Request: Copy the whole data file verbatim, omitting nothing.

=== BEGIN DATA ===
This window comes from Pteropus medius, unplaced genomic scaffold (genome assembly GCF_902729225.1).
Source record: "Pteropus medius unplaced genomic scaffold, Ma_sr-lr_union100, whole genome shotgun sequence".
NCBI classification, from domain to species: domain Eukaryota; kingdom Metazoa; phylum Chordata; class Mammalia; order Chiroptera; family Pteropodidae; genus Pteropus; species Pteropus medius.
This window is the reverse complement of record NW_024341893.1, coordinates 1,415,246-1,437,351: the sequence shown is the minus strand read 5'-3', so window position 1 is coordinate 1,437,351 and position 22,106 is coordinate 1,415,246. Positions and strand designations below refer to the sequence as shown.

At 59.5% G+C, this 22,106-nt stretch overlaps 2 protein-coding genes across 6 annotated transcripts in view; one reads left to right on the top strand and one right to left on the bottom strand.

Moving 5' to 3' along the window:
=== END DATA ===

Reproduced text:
This window comes from Pteropus medius, unplaced genomic scaffold (genome assembly GCF_902729225.1).
Source record: "Pteropus medius unplaced genomic scaffold, Ma_sr-lr_union100, whole genome shotgun sequence".
NCBI classification, from domain to species: domain Eukaryota; kingdom Metazoa; phylum Chordata; class Mammalia; order Chiroptera; family Pteropodidae; genus Pteropus; species Pteropus medius.
This window is the reverse complement of record NW_024341893.1, coordinates 1,415,246-1,437,351: the sequence shown is the minus strand read 5'-3', so window position 1 is coordinate 1,437,351 and position 22,106 is coordinate 1,415,246. Positions and strand designations below refer to the sequence as shown.

At 59.5% G+C, this 22,106-nt stretch overlaps 2 protein-coding genes across 6 annotated transcripts in view; one reads left to right on the top strand and one right to left on the bottom strand.

Moving 5' to 3' along the window: